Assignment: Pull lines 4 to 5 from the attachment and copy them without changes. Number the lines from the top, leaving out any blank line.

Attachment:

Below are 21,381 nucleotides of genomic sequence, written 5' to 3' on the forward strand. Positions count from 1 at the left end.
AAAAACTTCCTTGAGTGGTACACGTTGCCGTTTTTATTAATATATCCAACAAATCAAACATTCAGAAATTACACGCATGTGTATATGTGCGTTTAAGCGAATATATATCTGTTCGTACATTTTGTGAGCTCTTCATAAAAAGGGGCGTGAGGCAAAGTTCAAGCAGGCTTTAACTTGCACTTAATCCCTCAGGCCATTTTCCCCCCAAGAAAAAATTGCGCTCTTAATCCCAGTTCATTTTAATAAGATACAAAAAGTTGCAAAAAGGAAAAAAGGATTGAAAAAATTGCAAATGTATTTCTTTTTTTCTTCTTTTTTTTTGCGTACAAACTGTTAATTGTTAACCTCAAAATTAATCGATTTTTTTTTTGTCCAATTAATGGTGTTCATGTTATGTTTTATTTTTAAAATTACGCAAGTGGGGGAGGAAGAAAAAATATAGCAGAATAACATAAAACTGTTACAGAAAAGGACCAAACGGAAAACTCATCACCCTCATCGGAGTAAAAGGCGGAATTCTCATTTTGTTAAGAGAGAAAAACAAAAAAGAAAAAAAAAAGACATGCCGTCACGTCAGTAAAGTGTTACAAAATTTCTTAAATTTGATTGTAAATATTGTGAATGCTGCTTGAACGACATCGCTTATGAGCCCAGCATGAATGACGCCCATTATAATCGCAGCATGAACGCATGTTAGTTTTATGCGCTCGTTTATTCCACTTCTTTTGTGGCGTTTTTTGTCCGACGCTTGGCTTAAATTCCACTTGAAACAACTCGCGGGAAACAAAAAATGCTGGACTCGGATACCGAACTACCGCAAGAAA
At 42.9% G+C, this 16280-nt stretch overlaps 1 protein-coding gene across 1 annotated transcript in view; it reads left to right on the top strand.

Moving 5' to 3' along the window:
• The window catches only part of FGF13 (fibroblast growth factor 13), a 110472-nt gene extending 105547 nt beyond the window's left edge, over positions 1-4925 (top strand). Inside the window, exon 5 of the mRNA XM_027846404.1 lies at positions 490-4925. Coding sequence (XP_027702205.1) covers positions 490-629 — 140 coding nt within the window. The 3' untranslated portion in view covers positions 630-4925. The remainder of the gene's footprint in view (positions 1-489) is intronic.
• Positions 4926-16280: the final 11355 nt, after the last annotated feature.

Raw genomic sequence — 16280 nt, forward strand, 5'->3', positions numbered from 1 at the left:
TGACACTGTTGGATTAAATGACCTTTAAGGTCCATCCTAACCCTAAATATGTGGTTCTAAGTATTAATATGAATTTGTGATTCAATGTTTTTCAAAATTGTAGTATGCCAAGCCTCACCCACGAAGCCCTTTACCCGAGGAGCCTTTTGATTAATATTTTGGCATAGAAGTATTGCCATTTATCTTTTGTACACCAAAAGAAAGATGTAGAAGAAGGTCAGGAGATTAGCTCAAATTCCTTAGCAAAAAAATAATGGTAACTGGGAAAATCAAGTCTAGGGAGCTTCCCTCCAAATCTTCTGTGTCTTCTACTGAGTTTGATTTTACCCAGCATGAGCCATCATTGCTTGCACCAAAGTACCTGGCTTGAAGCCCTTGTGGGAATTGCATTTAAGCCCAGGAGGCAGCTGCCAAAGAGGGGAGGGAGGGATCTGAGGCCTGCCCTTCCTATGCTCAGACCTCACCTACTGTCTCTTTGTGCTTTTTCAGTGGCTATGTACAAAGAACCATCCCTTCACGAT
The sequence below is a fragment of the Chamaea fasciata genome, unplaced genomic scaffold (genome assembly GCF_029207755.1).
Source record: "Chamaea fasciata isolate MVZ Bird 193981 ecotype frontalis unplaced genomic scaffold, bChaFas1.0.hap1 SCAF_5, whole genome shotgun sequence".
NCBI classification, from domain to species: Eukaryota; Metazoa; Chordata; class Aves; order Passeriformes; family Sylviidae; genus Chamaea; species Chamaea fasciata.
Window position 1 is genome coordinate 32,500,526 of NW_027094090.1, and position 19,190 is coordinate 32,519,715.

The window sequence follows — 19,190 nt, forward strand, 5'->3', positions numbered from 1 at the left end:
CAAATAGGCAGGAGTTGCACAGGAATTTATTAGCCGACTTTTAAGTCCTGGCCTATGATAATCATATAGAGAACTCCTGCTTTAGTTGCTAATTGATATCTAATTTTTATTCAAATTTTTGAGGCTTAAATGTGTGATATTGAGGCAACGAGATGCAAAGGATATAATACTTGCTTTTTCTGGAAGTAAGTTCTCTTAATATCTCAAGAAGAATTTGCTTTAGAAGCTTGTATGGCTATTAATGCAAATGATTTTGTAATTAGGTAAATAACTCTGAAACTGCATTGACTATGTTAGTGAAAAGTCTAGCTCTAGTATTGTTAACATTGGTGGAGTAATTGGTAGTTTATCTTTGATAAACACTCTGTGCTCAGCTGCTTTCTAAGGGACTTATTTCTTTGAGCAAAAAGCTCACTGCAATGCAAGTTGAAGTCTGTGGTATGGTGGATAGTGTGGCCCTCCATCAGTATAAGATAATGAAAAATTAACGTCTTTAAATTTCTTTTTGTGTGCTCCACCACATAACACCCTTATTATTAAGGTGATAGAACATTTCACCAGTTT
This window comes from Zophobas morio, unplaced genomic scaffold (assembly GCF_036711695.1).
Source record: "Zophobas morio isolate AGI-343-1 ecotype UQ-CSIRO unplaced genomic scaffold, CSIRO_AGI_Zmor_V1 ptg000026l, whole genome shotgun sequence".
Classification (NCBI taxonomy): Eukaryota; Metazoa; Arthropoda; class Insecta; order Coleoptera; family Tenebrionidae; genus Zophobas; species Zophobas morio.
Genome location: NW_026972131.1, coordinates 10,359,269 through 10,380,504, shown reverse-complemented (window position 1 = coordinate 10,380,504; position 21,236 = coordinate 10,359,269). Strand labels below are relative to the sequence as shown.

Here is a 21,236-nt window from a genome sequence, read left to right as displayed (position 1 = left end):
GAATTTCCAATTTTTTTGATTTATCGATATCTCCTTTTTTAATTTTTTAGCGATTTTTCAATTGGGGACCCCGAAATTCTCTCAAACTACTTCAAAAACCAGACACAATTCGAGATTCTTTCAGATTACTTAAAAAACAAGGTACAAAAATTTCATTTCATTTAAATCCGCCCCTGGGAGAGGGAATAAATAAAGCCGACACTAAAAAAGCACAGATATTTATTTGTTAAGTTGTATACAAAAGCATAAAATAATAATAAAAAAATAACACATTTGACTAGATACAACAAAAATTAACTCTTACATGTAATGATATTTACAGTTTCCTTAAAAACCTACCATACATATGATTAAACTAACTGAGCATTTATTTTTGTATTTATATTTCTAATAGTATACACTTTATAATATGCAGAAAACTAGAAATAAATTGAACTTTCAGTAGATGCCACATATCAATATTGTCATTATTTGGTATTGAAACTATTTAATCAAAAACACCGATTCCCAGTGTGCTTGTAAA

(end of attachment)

Moving 5' to 3' along the window:
• The window catches only part of FGF13 (fibroblast growth factor 13), a 110472-nt gene extending 105547 nt beyond the window's left edge, over positions 1-4925 (top strand). Inside the window, exon 5 of the mRNA XM_027846404.1 lies at positions 490-4925. Coding sequence (XP_027702205.1) covers positions 490-629 — 140 coding nt within the window. The 3' untranslated portion in view covers positions 630-4925. The remainder of the gene's footprint in view (positions 1-489) is intronic.